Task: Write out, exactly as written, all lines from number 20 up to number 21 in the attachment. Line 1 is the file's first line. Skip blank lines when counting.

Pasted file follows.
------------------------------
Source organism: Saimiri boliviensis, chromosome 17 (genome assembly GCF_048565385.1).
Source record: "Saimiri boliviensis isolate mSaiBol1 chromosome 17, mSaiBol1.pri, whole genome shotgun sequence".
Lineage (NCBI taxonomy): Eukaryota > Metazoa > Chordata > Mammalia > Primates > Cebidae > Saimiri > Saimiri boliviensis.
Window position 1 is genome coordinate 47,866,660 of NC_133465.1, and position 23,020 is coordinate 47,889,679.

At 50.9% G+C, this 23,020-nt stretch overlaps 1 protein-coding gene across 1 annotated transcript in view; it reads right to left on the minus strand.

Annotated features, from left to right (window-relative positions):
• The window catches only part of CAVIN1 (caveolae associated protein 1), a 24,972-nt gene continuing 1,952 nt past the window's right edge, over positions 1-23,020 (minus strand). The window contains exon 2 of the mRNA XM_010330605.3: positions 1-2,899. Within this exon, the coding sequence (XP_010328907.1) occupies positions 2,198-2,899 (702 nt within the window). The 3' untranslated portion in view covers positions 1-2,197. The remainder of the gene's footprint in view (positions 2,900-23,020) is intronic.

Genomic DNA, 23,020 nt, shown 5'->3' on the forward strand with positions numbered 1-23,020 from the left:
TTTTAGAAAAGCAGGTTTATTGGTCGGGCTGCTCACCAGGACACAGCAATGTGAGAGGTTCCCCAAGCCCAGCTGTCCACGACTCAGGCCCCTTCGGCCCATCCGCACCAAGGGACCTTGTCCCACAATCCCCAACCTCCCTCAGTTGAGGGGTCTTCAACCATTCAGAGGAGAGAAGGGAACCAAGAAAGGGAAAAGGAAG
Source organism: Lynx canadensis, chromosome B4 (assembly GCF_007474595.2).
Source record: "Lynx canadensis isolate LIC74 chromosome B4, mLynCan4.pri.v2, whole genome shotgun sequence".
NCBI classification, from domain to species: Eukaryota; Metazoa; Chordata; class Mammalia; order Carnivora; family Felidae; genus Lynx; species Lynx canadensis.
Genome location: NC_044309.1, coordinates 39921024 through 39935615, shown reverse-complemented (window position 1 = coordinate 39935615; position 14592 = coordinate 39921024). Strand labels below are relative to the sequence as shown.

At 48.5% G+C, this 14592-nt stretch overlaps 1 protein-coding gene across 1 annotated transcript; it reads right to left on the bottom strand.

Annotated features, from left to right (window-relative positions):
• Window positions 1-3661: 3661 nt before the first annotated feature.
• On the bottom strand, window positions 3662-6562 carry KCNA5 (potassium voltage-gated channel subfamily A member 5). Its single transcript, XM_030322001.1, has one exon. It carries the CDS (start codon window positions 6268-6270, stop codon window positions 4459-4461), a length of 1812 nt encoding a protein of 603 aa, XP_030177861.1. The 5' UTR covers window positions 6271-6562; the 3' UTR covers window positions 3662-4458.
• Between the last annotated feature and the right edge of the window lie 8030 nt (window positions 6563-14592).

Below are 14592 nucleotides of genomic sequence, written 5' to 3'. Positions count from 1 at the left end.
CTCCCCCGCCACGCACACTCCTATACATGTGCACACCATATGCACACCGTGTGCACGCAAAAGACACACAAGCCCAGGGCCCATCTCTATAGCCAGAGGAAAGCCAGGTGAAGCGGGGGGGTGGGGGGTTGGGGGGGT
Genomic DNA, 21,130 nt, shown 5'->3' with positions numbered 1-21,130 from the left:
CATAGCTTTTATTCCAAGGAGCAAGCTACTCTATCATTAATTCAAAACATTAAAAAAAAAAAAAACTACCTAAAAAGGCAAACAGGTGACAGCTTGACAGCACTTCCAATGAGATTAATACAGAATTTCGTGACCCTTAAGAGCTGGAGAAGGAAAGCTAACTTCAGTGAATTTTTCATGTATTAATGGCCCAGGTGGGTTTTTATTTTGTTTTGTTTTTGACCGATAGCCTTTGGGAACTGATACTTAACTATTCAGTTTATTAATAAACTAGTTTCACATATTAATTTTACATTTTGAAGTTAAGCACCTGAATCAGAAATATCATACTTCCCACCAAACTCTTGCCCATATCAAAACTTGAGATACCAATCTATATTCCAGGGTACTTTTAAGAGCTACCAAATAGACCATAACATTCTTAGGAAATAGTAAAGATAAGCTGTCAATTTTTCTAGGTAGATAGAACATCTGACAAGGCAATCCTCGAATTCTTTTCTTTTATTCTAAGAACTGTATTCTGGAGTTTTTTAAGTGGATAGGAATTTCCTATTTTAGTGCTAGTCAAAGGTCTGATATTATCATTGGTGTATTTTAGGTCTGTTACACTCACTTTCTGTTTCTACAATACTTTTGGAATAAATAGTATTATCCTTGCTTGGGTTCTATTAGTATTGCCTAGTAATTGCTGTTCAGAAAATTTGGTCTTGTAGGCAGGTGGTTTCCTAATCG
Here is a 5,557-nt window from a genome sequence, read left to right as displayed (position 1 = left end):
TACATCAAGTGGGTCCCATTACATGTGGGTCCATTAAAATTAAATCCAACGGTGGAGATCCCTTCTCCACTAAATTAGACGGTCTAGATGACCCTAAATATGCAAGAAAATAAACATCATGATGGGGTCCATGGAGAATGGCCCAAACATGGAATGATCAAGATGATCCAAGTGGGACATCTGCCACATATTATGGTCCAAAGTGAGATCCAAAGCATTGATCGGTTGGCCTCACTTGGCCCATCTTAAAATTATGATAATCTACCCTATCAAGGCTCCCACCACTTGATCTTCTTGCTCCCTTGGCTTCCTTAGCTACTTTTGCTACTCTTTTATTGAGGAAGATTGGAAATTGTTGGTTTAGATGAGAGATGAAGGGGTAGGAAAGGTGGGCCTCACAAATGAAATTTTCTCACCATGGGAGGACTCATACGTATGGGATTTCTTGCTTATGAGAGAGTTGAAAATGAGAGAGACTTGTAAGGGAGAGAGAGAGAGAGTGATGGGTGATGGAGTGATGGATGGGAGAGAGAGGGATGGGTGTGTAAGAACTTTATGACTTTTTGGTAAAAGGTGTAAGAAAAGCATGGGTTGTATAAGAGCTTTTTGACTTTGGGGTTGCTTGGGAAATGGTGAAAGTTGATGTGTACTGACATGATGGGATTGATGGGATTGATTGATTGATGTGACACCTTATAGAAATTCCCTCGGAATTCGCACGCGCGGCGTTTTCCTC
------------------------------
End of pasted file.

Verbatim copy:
CTCCCCCGCCACGCACACTCCTATACATGTGCACACCATATGCACACCGTGTGCACGCAAAAGACACACAAGCCCAGGGCCCATCTCTATAGCCAGAGGAAAGCCAGGTGAAGCGGGGGGGTGGGGGGTTGGGGGGGT
Genomic DNA, 21,130 nt, shown 5'->3' with positions numbered 1-21,130 from the left: